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Greenspan says US economy will flatten out -

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ELEANOR HALL: Now to the United States where the former chairman of the US Federal Reserve Alan
Greenspan has spooked investors.

Dr Greenspan is predicting that rather than experiencing a rapid recovery, the US economy will slow
next year as unemployment rises.

His gloomy assessment coincides with calls from one of Wall Street's biggest bankers for a single
global banking regulator to prevent another meltdown.

Business editor Peter Ryan has more.

PETER RYAN: Alan Greenspan has been a regular commentator during the depths of the global financial
crisis and now he's providing tips on the aftermath.

His predictions to date have been conservative, pessimistic and at times defensive of his record
during the boom.

And today he provided little encouragement for investors hoping for a rapid V-shaped recovery.

ALAN GREENSPAN: It's hard to envisage going up 50 per cent and then going up more. The odds are, I
have to assume, that we flatten out even though earnings are doing very well as you know. And that
flattening out is probably going to put some sort of dull face on 2010.

PETER RYAN: Dr Greenspan's outlook adds weight to warnings from the International Monetary Fund
that the global economy remains fragile at best.

OLIVIER BLANCHARD: The risk is that private demand doesn't pick up, the other factors are phased
out and then we have maybe another double dip with the very slow recovery, a faltering recovery.

PETER RYAN: The IMF's chief economist Olivier Blanchard also warned it was too early and too risky
to roll back the stimulus that has supported economies around the world.

OLIVIER BLANCHARD: At the same time there is this danger of the dynamics going wrong so at the same
time I think it's essential to think about programs which will make the medium term more
attractive.

PETER RYAN: In the case of the ailing US economy Alan Greenspan is tipping growth at an annual pace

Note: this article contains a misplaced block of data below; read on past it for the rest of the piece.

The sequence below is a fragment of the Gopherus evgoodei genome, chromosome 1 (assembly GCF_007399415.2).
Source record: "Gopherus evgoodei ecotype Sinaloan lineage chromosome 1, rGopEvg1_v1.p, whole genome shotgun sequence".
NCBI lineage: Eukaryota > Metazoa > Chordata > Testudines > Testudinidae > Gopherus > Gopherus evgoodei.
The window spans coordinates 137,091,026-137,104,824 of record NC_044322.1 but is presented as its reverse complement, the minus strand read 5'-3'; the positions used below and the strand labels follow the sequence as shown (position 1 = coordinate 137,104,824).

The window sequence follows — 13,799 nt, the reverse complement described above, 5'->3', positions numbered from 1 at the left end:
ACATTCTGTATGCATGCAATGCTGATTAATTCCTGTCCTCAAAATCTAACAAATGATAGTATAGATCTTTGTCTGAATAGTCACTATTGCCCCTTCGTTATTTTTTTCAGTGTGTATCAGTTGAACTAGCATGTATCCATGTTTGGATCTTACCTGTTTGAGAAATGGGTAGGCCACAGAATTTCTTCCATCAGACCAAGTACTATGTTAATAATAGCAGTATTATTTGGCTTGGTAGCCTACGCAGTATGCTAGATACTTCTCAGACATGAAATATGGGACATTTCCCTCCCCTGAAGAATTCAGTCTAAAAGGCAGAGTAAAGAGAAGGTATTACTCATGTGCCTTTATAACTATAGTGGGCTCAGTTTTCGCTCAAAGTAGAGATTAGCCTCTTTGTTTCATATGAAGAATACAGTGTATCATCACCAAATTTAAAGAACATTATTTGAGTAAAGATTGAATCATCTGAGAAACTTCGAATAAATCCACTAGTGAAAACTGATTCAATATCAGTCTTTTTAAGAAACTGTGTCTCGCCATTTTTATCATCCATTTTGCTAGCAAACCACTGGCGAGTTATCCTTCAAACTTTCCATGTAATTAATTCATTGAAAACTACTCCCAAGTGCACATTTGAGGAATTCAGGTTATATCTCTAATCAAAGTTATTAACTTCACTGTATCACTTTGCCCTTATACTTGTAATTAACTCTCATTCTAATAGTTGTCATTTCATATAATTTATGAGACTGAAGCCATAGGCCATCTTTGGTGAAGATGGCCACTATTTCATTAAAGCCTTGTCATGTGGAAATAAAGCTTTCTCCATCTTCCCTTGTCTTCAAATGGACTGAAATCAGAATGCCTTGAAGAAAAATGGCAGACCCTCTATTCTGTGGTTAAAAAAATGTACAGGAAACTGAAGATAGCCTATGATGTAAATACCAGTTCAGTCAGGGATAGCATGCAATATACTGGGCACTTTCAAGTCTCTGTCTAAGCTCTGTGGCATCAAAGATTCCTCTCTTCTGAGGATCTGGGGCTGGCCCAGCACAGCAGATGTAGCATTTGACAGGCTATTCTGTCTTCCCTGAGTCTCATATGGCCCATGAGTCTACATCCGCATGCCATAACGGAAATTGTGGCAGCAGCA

of 3 to 4 per cent over the next six months, before it hits a wall. And he thinks that
unemployment, currently 9.7 per cent, will soon peak.

But he worries about the hidden impact that could hinder a faster recovery.

ALAN GREENSPAN: It's a significant other part of the unemployed which are those individuals who
have re-entered the labour force after going out and it's they who have been unable to find jobs,
which has added a full percentage point to the unemployment rate.

PETER RYAN: Dr Greenspan agrees that while the credit crisis is easing as inter-bank lending rates
fall, confidence in the banking sector is still weak. He says right now too much capital on bank
balance sheets can never be enough.

ALAN GREENSPAN: But we need more before financial institutions, intermediaries, are going to feel
comfortable with their funding capabilities and therefore their willingness to lend normally. We
are not quite there yet.

PETER RYAN: The stability of banks and greater capital adequacy dominated the recent G20 summit in
Pittsburgh.

Now one of Wall Street's top bankers, John Mack, who will soon retire as chief executive of Morgan
Stanley, appears to be seeking a place in history.

JOHN MACK: You know history does repeat itself and we do need to make changes in our regulatory
oversight. We do need a systemic manager that kind of ties everyone together.

So I worry that we don't make the progress that we should now that things are better.

PETER RYAN: John Mack wants to go beyond tighter regulation in the US alone. He wants a single
global banking regulator and a single set of rules.

JOHN MACK: There needs to be a set of standards that each firm has to follow. It's a global
economy. We compete globally. We need a set of rules and guidelines that everyone should follow.

PETER RYAN: Mr Mack's unexpected suggestion provoked instant cynicism.

WILLIAM COHEN: We can't even get a systemic regulator in this country.

PETER RYAN: William Cohen is one of the cynics. He's a former investment banker and author of House
of Cards which chronicled the events leading up to last September's collapse of Lehman Brothers.

John Mack's push for a global system will confront the Federal Reserve chairman Ben Bernanke who is
set to be grilled by the House Financial Services Committee on financial regulation in Washington
tomorrow.

ELEANOR HALL: Business editor Peter Ryan.